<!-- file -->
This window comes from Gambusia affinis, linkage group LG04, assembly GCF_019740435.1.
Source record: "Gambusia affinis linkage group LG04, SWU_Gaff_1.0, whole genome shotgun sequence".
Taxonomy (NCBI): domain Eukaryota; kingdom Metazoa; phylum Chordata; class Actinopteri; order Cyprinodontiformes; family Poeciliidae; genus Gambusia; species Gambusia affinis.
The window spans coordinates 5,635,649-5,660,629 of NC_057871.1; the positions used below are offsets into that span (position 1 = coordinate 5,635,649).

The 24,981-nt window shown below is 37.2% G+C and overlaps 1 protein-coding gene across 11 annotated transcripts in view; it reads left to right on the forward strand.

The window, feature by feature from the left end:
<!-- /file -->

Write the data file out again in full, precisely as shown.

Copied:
This window comes from Gambusia affinis, linkage group LG04, assembly GCF_019740435.1.
Source record: "Gambusia affinis linkage group LG04, SWU_Gaff_1.0, whole genome shotgun sequence".
Taxonomy (NCBI): domain Eukaryota; kingdom Metazoa; phylum Chordata; class Actinopteri; order Cyprinodontiformes; family Poeciliidae; genus Gambusia; species Gambusia affinis.
The window spans coordinates 5,635,649-5,660,629 of NC_057871.1; the positions used below are offsets into that span (position 1 = coordinate 5,635,649).

The 24,981-nt window shown below is 37.2% G+C and overlaps 1 protein-coding gene across 11 annotated transcripts in view; it reads left to right on the forward strand.

The window, feature by feature from the left end: